Adiga’s book projected men as the primary victims of poverty, exploited not just by their rich employers but also by their vulture-like female relatives. While there is some truth in the depiction of men in poor families suffering greatly to marry off their sisters, the book failed to acknowledge that this is a burden placed on them by patriarchy and that women are the greatest sufferers in a caste-ridden patriarchal set-up. Adiga made it worse by not writing a single woman with substance into the book.

Bahrani’s screenplay deviates from the book, expanding on Pinky’s sketchy characterization and brief presence in the novel, turning her into one of the story’s primary characters, and transforms her from the largely inconsiderate creature she is in the book to the most sensitive person in Ashok’s family.

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The rewriting of Pinky is one of the nicest things about the movie. 

Chopra Jonas, who also happens to be one of the film’s executive producers returns a powerhouse performance. The Bollywood star-turned-global icon perfectly captures the internal conflicts of this spirited woman who is horrified by the regressive attitudes she sees all around her and mortified by her own part in the mistreatment of Balram.

Rajkummar Rao’s performance is dismal at best, barely passing muster with his over-the-top American accent. Rao’s characterization as a heartbroken drunk, after his wife leaves, is a huge letdown, with Gourav running circles around him in joint scenes.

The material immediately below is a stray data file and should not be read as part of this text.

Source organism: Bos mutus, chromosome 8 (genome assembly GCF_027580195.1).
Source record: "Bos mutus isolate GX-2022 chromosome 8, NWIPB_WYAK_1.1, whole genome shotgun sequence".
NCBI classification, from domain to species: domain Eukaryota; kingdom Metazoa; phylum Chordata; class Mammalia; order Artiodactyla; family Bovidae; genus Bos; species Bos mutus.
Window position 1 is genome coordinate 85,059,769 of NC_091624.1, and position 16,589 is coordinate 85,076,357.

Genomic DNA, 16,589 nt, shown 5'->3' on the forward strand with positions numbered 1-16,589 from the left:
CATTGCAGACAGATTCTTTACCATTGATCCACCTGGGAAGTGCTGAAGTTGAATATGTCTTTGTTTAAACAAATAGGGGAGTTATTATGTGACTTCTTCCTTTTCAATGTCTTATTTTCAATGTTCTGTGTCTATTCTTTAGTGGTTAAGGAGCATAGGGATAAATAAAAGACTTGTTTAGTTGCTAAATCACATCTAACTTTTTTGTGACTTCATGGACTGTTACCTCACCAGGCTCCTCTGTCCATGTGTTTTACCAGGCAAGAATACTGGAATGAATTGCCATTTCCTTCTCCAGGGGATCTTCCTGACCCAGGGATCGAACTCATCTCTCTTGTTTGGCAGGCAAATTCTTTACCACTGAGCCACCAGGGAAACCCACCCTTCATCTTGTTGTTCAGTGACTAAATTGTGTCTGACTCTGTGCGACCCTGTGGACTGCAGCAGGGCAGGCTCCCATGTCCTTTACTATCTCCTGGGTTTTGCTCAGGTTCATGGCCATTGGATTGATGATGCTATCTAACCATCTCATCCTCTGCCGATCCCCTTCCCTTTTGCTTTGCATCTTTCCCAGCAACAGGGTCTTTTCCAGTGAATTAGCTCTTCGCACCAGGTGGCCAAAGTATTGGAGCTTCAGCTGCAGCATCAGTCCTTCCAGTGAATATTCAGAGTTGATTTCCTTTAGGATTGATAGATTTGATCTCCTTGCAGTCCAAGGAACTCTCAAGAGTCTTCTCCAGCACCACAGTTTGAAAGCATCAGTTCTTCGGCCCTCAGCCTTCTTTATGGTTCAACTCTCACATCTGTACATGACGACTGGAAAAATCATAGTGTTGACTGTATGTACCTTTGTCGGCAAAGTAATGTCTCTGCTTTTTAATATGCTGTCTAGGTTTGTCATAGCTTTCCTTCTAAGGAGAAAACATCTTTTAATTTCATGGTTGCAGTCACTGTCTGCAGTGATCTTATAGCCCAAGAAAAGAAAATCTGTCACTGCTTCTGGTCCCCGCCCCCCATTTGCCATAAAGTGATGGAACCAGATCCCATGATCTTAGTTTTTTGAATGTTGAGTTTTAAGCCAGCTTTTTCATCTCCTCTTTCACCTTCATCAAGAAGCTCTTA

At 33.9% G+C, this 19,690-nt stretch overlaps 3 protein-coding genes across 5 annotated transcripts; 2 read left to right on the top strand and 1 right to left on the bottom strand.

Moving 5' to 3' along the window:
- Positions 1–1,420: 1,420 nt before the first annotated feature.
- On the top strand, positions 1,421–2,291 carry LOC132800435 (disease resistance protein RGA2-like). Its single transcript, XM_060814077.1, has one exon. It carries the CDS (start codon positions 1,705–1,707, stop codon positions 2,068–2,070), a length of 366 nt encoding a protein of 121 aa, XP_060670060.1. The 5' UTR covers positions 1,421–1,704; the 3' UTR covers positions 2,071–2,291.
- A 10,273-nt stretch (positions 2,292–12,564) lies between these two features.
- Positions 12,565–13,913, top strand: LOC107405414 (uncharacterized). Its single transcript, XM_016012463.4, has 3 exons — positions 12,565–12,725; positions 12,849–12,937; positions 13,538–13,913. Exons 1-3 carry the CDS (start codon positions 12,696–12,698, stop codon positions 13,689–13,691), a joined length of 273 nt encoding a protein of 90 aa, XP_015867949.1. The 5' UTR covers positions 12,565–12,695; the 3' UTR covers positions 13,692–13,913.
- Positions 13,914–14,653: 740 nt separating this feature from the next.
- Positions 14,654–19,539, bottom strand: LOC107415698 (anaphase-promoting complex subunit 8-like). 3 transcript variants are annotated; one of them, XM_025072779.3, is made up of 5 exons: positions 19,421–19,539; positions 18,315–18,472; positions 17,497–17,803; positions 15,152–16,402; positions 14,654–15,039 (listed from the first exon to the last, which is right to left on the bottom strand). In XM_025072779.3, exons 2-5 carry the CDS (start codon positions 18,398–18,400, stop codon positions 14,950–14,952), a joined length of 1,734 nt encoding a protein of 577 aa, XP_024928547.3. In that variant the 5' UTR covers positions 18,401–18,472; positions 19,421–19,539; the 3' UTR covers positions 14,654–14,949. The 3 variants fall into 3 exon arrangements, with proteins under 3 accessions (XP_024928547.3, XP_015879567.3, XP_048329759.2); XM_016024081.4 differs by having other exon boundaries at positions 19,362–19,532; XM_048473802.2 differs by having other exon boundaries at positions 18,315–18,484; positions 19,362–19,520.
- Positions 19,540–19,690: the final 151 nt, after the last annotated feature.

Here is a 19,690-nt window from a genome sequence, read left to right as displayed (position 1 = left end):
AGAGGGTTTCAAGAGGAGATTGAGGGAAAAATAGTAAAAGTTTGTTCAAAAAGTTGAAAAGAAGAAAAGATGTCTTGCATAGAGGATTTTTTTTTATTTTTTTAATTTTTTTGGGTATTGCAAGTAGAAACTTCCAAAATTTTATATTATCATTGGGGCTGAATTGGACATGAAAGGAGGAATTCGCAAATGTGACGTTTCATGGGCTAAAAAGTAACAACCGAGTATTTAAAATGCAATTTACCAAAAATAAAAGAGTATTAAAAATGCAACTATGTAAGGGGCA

The supporting cast are uniformly solid, though none quite as good as Kamlesh Gill who completely erases her natural charm, exemplified by her performance in 2012’s “Vicky Donor, to play Balram’s nasty grandmother.

Bahrani’s shrewd instincts as a master storyteller serves him well here. His reluctance to sensationalize Balram’s poverty, or turn India into flashy, exotic, Western view of India — which many movies (“Slumdog Millionaire”) in that genre unfortunately fall prey to. Coupled with his stellar camerawork, matter-of-fact characters and pulsating musical scores by Danny Bensi and Saunder Jurriaans, “White Tiger” is an engrossing and entertaining fare from start to finish.

For a film dealing with heavy-duty themes of corruption, caste, globalization and entrepreneurship, “The White Tiger” is gripping and fast paced. The cast and script, with pearls such as “Do we loathe our masters behind a facade of love, or do we love them behind a facade of loathing?” are though provoking and excellent. 

In “White Tiger,” lessons are learned and relearned about India’s class system, presenting a searing look at the caste system that has recently become the subject of choice. The is a must watch dark thriller-like satire of upward mobility. 

‘White Tiger’ is streaming on Netflix.

Anu Ghosh immigrated to the U.S. from India in 1999. Back in India she was a journalist for the Times of India in Pune for 8 years and a graduate from the Symbiosis Institute of Journalism and Communication. In the U.S., she obtained her Masters and PhD. in Communications from The Ohio State University. Go Buckeyes! She has been involved in education for the last 15 years, as a professor at Oglethorpe University and then Georgia State University. She currently teaches Special Education at Oak Grove Elementary. She is also a mom to two precocious girls ages 11 and 6.